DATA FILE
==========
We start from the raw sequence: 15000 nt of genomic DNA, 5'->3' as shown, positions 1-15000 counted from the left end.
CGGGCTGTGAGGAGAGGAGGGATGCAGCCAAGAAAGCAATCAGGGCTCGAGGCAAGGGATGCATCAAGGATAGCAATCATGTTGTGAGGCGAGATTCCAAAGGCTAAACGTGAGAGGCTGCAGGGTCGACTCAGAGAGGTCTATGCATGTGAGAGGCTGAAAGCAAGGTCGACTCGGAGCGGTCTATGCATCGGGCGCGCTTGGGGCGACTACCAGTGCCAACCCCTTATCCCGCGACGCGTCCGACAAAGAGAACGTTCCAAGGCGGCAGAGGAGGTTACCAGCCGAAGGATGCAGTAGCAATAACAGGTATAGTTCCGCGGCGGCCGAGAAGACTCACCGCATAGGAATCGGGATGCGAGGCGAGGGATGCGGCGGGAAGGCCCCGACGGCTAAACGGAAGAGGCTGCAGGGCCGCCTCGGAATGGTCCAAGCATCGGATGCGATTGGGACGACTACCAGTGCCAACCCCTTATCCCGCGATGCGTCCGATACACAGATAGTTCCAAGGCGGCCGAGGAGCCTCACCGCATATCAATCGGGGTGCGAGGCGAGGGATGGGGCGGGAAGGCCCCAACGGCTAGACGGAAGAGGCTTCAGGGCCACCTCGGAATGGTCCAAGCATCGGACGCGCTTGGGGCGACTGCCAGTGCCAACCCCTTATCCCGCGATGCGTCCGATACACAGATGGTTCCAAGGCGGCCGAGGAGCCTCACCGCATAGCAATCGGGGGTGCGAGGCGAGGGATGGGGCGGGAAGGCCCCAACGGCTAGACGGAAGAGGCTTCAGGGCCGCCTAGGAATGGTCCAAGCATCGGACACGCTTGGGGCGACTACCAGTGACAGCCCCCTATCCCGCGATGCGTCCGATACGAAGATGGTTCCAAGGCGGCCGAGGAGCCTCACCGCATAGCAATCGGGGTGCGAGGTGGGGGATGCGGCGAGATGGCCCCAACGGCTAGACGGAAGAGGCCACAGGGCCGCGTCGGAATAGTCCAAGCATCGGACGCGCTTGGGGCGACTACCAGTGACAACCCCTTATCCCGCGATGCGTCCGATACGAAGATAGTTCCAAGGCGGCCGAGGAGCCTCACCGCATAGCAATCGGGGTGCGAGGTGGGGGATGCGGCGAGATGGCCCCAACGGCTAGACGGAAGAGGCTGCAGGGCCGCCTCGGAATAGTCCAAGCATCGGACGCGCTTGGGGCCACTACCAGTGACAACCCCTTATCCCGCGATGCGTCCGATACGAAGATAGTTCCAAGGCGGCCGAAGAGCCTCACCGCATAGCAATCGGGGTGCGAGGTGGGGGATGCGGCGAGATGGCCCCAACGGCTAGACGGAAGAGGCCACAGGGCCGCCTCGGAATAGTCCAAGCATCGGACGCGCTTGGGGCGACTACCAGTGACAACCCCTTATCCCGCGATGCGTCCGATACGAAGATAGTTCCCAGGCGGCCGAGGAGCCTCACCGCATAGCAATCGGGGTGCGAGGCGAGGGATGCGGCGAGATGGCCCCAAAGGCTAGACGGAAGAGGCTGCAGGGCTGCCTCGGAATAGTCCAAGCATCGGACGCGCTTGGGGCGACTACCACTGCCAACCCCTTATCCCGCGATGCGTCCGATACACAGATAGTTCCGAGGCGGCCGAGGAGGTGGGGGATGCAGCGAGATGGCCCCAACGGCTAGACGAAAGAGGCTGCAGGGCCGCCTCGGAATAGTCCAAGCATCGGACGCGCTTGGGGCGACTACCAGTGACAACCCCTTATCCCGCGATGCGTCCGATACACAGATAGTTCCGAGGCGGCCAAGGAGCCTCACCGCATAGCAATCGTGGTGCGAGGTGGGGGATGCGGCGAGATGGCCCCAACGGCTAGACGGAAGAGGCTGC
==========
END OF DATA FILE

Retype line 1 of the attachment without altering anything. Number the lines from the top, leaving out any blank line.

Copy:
We start from the raw sequence: 15000 nt of genomic DNA, 5'->3' as shown, positions 1-15000 counted from the left end.